An industry that cares for its own
Tina Grady Barbaccia | July 16, 2014
At the National Asphalt Pavement Association (NAPA) Mid-Year Meeting in Nashville I attended Monday and Tuesday this week, I noticed a flyer about the “NAPA Care” Emergency Benevolent Fund. I was curious about it, so I picked it up and started asking the NAPA staff questions about what it is and how it works.
It is a fund that was launched in 2012 to help provide immediate financial assistance to NAPA Member employee families who have suffered a fatality in an asphalt work zone or plant site. The fund operates under the National Asphalt Pavement Association Research & Education Foundation, Inc. (NAPAREF), a 501 (c)3 organization.
This is such a wonderful idea. It’s tragic enough when someone’s spouse, mother, or father – or any immediate family member – is killed in an asphalt work zone or at a plant site. But having to worry about whether they’ll be able to buy groceries, pay for a funeral or help fly in family members for the funeral arrangements should be the least of worries.
This fund is a wonderful way to help out member families at such a tragic time. As soon as the NAPA Care Committee receives the benefit form (The NAPA member company is responsible for reporting and verifying the incident to NAPAREF), a financial assistance check in the range of $4,000 to $5,000 is written and sent overnight to the member company, who then hand delivers the check to the deceased’s family. The recipient of the check does not need to record the gift as income, either.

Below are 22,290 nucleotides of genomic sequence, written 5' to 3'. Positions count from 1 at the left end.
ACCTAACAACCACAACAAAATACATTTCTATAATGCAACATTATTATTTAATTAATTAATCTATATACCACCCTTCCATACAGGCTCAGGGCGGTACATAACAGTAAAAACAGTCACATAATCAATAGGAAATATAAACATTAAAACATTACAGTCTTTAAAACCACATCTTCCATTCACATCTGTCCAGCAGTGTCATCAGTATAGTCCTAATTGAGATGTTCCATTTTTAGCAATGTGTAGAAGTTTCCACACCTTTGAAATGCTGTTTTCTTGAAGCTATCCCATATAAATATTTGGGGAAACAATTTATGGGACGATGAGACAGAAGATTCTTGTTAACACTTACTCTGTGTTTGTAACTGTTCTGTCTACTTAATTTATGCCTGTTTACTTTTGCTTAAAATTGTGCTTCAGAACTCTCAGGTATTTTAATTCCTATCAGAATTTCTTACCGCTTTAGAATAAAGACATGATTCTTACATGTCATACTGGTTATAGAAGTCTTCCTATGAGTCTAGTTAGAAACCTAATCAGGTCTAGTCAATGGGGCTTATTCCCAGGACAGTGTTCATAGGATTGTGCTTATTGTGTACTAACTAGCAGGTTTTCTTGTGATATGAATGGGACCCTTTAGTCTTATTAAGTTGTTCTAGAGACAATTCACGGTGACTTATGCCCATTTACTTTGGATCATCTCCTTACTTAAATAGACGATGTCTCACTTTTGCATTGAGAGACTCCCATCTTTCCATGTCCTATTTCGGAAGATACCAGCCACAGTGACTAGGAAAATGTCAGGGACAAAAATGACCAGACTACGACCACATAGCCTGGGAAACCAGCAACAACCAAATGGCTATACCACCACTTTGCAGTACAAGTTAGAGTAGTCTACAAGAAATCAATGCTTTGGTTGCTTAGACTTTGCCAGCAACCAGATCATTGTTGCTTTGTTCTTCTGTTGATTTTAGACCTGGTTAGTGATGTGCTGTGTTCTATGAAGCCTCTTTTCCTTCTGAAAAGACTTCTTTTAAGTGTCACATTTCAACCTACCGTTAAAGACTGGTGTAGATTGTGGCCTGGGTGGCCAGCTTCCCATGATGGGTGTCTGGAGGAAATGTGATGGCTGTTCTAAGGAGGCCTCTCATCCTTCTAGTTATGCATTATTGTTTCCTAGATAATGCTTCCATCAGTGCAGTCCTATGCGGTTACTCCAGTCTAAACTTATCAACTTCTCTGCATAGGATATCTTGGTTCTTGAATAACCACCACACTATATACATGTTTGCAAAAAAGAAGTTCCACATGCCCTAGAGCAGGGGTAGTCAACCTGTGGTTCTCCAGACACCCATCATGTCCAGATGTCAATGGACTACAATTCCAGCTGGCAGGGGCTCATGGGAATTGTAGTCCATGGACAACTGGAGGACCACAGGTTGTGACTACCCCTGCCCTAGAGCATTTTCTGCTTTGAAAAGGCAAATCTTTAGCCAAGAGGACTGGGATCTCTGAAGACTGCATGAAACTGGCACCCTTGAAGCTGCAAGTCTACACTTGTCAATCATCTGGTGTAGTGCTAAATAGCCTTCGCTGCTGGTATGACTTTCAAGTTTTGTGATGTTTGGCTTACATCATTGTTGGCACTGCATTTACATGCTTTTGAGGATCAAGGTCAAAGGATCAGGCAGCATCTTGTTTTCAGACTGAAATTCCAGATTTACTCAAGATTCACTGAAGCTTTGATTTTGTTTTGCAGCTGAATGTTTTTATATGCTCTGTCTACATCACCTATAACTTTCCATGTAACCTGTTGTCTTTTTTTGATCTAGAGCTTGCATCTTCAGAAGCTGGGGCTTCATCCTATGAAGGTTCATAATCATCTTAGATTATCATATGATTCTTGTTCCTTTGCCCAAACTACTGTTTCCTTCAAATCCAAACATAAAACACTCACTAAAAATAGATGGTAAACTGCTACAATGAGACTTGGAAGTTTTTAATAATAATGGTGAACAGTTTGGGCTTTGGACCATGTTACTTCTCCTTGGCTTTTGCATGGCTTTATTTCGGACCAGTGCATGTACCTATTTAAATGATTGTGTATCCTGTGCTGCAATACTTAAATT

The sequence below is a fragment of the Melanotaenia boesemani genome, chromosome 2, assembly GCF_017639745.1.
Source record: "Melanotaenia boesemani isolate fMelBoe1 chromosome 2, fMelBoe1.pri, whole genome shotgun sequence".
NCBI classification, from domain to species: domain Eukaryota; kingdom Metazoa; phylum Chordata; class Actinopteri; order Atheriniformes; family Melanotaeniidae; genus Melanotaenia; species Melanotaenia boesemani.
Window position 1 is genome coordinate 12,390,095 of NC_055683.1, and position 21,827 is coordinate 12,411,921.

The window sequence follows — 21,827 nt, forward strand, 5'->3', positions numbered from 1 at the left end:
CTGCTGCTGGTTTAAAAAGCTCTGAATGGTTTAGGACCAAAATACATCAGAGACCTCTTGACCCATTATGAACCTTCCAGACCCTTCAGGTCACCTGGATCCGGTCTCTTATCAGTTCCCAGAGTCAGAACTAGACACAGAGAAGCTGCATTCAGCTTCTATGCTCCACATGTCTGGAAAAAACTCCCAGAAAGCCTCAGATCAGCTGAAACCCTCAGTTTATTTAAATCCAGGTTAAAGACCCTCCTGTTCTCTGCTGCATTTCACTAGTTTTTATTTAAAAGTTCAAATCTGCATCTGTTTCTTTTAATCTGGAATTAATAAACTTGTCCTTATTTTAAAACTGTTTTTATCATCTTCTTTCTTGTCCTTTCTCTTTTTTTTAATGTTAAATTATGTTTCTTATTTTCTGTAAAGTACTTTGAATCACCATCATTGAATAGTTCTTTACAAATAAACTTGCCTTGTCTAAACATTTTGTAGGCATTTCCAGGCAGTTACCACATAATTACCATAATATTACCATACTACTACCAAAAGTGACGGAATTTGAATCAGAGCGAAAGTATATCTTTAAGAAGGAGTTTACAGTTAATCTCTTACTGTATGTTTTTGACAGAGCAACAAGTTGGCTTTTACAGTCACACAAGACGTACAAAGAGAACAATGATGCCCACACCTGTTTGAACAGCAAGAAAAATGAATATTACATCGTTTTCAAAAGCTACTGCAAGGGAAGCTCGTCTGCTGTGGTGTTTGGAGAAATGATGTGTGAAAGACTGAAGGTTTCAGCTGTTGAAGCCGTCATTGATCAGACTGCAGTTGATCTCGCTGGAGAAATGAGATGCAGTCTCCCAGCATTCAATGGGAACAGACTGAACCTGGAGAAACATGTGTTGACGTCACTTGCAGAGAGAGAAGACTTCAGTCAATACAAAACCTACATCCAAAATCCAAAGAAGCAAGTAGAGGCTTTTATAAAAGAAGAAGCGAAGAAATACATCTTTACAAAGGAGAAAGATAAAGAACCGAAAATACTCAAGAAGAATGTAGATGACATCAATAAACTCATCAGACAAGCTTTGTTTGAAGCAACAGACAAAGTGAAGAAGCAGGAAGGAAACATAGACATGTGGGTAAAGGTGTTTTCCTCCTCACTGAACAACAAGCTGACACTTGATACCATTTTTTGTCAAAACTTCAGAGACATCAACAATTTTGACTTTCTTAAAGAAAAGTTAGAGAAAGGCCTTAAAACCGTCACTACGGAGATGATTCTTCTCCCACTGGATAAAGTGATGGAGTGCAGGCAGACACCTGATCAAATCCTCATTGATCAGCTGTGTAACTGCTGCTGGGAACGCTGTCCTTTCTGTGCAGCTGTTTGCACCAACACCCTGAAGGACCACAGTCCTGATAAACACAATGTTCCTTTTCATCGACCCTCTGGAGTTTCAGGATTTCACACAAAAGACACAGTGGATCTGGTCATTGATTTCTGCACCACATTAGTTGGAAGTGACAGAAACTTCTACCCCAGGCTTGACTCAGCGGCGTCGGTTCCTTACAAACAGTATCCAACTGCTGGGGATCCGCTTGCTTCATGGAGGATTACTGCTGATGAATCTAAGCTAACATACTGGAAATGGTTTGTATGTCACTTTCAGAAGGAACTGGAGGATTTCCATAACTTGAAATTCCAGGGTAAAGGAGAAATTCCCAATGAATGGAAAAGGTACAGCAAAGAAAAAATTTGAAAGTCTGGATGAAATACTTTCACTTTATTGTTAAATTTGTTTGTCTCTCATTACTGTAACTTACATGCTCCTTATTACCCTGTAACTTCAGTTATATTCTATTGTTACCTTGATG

All donations to this fund are tax deductible and may be made by NAPA members or any affiliated organizations. Currently, NAPA is working to raise enough money to get this fund endowed. At the NAPA 2016 meeting, the association’s management told Better Roads that there are plans to hold a silent auction to help raise money.
Roger Sandberg, ambassador-at-Large, sales and marketing, for Maxam Equipment, and NAPA associate member and chair of the NAPA Care program, says the fund so far has helped out 11 families.
“This is just some financial assistance to help them get through this time,” Sandberg told me at the NAPA Mid-Year meeting in Nashville. “The families of those affected shouldn’t have to need to worry about how they are going to get groceries or get the kids home for the funeral. The industry wants to make sure to take care of its own.”
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